• Business & Time Critical – Warehousing transactions are very business critical and time sensitive. Any loss of data or delay in data transmission can have a major impact on other related business functions. For example, transactions such as PO goods receipts can affect the available to sell value in the ERP, and thus affecting potential sales.
  • Large Volumes – Daily volume of warehousing transactions can be pretty huge with demand for large number of order fulfilments and frequent real time updates. Integration should be capable to handle such volumes also scalable enough to manage higher loads in future with growth in business.
  • Application Standards – WMS software in the market come with different capabilities to communicate with other applications. Format of data exchanged is generally specific to each WMS like Text files etc. and multiple modes of transmission may exist like File transfer, Web services, Application Queues, Direct communication with underlying database etc. Due to lack of any specific standards or guidelines, it is imperative that integration takes a lead in analysing and deciding on the optimum solution to meet business needs.
  • Error Handling – Complexities in warehousing integration generally add to delays in identifying, monitoring, and addressing issues. Errors can come from multiple sources like bad or incomplete data from upstream system (Business users), failed jobs, logic errors in integration systems, logic errors in processing end systems. These can prove to be very costly if not corrected in time which may lead to returns, covering costs for overnight shipments to avoid deliver delays etc. So there is a need to have proactive monitoring capability in place to identify issues and communicate to business users immediately. High level of traceability has to be built in to seamlessly track business data flow in all systems involved.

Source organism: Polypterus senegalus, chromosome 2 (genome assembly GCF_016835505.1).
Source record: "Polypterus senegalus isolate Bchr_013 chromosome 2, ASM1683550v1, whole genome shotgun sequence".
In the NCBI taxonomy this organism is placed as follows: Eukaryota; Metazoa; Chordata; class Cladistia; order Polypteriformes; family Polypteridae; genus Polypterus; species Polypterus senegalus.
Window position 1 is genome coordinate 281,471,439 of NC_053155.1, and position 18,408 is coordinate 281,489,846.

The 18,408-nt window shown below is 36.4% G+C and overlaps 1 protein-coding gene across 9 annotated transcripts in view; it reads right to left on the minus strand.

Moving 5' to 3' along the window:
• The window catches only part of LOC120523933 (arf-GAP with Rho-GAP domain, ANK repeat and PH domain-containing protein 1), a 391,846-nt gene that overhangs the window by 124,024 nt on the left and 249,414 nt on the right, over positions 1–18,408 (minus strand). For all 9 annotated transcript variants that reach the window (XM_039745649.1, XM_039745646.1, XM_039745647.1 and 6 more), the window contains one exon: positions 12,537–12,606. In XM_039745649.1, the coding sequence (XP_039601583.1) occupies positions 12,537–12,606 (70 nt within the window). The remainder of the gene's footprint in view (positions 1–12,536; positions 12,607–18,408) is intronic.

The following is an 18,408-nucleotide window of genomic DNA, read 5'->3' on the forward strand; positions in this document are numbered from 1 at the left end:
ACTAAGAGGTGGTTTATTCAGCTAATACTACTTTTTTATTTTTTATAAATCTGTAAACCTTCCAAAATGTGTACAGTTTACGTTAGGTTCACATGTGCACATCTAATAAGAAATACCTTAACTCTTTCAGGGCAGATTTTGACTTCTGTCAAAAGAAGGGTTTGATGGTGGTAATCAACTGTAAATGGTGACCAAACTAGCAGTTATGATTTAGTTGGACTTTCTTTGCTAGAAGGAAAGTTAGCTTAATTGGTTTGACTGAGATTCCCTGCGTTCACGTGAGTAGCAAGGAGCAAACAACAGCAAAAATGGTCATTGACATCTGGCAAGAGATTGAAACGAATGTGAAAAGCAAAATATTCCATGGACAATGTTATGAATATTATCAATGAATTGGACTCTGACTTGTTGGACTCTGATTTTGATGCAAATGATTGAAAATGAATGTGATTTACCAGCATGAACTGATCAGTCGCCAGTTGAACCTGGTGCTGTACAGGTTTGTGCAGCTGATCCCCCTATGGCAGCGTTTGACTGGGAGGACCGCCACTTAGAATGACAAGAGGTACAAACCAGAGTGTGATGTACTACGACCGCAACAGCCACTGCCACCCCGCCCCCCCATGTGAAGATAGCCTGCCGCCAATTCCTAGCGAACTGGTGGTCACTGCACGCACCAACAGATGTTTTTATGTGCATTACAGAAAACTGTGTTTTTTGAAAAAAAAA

• Touch Points – Deciding on integration touch points is one of the important considerations during WMS implementation. There are some obvious candidates like item master data, orders, stock adjustments, receipts etc. but more exotic transactions need some thought. For example, Customer and Supplier returns, typically these are handled manually as the volume and workflow complexity usually means the cost for integration outweighs the benefit.
  • Resilience & ROI – For new warehousing requirement, ad hoc integration solutions may seem very appealing due to shorter deployment cycle. But they become hard to maintain and counterproductive should integration needs grow. Integrations need to be highly flexible, scalable and reusable. Deploying solutions with EAI (Enterprise Application Integration) best practices & future ready technologies, even though time taking, help to provide the required resilience & better ROI for warehousing implementation in long run.
  • WMS Vendor lock-in – Organizations only realize the dangers of lock-in once they are trapped with rising support and maintenance costs, slow and expensive change processes, and the prospect of prohibitive costs to develop an equivalent solution from scratch. Integration solutions can help to prevent vendor lock-in by avoiding short term vision. This can be done by documenting the processes clearly, retaining business logic at ERP end as much as possible even if it might be more convenient to move it to WMS end, preferring to add extensibility features from the beginning.

Challenges

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Fig: Challenges in Warehousing Integration

Third Party managed Warehouse Integration

Organizations who outsource warehousing operations to focus on their core competencies need full-scale business to business (B2B) collaboration with their 3PL Warehousing partner. This involves building and maintaining solid B2B integration strategy to support the business needs. While the challenges that are faced in In-house warehouse integration are still very much relevant here, the Business to Business nature of communication adds its own set of complexities.

Below are the additional challenges impacting integration: